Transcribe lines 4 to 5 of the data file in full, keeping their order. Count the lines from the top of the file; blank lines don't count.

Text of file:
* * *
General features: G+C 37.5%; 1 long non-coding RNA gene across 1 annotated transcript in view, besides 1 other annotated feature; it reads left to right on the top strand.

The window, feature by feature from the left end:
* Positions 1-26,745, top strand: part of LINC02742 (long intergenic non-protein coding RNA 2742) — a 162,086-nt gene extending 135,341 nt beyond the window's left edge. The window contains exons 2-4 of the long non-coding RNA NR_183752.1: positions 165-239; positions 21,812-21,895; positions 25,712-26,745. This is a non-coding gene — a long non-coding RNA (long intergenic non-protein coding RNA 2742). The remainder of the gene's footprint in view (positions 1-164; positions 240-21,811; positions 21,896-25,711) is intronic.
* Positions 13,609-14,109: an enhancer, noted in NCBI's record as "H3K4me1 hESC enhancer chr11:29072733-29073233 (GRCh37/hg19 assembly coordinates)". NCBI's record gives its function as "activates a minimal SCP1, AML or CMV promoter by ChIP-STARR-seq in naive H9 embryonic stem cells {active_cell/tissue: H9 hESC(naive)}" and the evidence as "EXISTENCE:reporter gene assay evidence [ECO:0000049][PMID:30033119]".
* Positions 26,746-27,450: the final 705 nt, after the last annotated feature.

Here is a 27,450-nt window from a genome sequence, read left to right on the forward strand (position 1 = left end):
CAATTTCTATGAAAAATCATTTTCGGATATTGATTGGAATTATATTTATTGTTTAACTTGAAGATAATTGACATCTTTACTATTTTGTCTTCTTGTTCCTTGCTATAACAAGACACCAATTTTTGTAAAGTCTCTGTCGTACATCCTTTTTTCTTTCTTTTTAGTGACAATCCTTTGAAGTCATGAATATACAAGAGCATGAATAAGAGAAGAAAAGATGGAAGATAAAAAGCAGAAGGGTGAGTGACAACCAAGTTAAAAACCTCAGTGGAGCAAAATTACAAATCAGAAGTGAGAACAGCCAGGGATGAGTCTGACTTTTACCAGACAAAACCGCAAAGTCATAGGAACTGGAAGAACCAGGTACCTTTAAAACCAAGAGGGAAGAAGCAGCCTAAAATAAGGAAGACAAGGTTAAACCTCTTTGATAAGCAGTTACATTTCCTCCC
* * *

* Positions 13,609-14,109: an enhancer, noted in NCBI's record as "H3K4me1 hESC enhancer chr11:29072733-29073233 (GRCh37/hg19 assembly coordinates)". NCBI's record gives its function as "activates a minimal SCP1, AML or CMV promoter by ChIP-STARR-seq in naive H9 embryonic stem cells {active_cell/tissue: H9 hESC(naive)}" and the evidence as "EXISTENCE:reporter gene assay evidence [ECO:0000049][PMID:30033119]".
* Positions 26,746-27,450: the final 705 nt, after the last annotated feature.